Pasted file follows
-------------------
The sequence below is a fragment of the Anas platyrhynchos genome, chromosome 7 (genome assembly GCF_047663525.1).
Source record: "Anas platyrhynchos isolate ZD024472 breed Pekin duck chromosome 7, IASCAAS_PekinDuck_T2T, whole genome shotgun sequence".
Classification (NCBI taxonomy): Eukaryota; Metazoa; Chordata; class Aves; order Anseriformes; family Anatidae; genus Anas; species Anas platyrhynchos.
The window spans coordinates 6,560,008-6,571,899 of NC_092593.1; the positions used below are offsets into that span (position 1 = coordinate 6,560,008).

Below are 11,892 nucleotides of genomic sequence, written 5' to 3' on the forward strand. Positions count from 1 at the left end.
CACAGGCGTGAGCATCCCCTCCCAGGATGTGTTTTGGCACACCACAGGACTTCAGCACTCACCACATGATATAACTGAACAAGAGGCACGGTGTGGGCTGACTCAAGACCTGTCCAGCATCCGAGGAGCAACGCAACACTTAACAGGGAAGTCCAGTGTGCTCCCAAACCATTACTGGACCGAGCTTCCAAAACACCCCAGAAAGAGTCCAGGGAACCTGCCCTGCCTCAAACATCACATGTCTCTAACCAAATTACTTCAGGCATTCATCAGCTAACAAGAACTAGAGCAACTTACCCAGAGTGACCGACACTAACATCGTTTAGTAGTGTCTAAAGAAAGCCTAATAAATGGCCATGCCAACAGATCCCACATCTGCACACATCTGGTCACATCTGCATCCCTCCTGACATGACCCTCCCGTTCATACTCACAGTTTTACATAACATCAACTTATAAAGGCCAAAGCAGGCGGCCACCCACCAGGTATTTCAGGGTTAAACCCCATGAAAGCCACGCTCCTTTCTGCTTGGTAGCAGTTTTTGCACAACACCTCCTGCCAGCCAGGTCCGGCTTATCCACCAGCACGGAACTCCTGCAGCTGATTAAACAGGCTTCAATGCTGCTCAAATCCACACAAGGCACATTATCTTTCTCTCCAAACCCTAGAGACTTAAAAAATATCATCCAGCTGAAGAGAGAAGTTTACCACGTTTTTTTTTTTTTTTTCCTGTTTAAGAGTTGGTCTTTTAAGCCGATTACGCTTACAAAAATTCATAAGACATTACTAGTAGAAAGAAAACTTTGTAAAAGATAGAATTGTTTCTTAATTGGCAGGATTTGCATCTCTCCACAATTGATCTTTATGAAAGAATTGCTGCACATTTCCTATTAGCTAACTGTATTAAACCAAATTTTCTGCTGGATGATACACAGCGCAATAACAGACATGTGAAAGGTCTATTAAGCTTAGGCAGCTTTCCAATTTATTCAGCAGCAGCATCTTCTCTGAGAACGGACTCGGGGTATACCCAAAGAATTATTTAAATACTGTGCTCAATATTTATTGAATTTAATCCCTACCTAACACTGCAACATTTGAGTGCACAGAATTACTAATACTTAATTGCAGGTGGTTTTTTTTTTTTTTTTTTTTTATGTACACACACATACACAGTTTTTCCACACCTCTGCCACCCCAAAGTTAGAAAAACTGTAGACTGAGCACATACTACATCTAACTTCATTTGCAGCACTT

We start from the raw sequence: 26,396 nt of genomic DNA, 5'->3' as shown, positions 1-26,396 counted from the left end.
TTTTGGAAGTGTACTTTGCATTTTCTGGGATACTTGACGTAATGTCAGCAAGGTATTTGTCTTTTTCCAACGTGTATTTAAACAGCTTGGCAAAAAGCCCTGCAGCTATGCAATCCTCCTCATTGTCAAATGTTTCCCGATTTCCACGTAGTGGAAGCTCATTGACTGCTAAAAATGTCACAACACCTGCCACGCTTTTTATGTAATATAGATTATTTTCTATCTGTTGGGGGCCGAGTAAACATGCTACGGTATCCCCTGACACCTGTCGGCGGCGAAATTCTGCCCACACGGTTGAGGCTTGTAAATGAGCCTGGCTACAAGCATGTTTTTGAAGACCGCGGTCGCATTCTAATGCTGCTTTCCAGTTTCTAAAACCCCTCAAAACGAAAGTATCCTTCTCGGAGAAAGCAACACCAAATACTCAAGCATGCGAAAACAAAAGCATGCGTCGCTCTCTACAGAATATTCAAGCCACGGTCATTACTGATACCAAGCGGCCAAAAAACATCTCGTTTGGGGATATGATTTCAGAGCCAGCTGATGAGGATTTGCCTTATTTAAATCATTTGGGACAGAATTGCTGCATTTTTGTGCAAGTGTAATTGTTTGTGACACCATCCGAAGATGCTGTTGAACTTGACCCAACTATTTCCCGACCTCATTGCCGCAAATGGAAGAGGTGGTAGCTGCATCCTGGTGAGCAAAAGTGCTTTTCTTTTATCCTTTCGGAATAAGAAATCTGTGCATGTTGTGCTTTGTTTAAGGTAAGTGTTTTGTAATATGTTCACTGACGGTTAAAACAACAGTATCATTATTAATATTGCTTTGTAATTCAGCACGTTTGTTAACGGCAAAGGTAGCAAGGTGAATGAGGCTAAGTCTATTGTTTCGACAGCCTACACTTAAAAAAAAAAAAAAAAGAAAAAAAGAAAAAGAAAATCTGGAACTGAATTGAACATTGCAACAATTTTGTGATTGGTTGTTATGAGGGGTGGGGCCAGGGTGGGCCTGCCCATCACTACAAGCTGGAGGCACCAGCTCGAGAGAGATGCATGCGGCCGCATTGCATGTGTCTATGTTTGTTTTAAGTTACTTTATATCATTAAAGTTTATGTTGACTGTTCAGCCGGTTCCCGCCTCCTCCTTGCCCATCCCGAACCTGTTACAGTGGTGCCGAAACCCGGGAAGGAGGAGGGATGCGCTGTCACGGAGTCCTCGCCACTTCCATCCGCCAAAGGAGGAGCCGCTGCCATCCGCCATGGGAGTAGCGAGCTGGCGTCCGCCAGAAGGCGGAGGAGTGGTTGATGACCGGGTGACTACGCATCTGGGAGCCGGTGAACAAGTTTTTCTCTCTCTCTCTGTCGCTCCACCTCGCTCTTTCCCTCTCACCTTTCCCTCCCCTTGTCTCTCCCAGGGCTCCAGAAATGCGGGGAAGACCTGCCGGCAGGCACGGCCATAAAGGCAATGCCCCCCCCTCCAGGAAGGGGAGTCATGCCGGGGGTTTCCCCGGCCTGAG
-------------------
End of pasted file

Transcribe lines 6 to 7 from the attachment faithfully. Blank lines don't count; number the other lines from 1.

CACAGGCGTGAGCATCCCCTCCCAGGATGTGTTTTGGCACACCACAGGACTTCAGCACTCACCACATGATATAACTGAACAAGAGGCACGGTGTGGGCTGACTCAAGACCTGTCCAGCATCCGAGGAGCAACGCAACACTTAACAGGGAAGTCCAGTGTGCTCCCAAACCATTACTGGACCGAGCTTCCAAAACACCCCAGAAAGAGTCCAGGGAACCTGCCCTGCCTCAAACATCACATGTCTCTAACCAAATTACTTCAGGCATTCATCAGCTAACAAGAACTAGAGCAACTTACCCAGAGTGACCGACACTAACATCGTTTAGTAGTGTCTAAAGAAAGCCTAATAAATGGCCATGCCAACAGATCCCACATCTGCACACATCTGGTCACATCTGCATCCCTCCTGACATGACCCTCCCGTTCATACTCACAGTTTTACATAACATCAACTTATAAAGGCCAAAGCAGGCGGCCACCCACCAGGTATTTCAGGGTTAAACCCCATGAAAGCCACGCTCCTTTCTGCTTGGTAGCAGTTTTTGCACAACACCTCCTGCCAGCCAGGTCCGGCTTATCCACCAGCACGGAACTCCTGCAGCTGATTAAACAGGCTTCAATGCTGCTCAAATCCACACAAGGCACATTATCTTTCTCTCCAAACCCTAGAGACTTAAAAAATATCATCCAGCTGAAGAGAGAAGTTTACCACGTTTTTTTTTTTTTTTTCCTGTTTAAGAGTTGGTCTTTTAAGCCGATTACGCTTACAAAAATTCATAAGACATTACTAGTAGAAAGAAAACTTTGTAAAAGATAGAATTGTTTCTTAATTGGCAGGATTTGCATCTCTCCACAATTGATCTTTATGAAAGAATTGCTGCACATTTCCTATTAGCTAACTGTATTAAACCAAATTTTCTGCTGGATGATACACAGCGCAATAACAGACATGTGAAAGGTCTATTAAGCTTAGGCAGCTTTCCAATTTATTCAGCAGCAGCATCTTCTCTGAGAACGGACTCGGGGTATACCCAAAGAATTATTTAAATACTGTGCTCAATATTTATTGAATTTAATCCCTACCTAACACTGCAACATTTGAGTGCACAGAATTACTAATACTTAATTGCAGGTGGTTTTTTTTTTTTTTTTTTTTTATGTACACACACATACACAGTTTTTCCACACCTCTGCCACCCCAAAGTTAGAAAAACTGTAGACTGAGCACATACTACATCTAACTTCATTTGCAGCACTT

We start from the raw sequence: 26,396 nt of genomic DNA, 5'->3' as shown, positions 1-26,396 counted from the left end.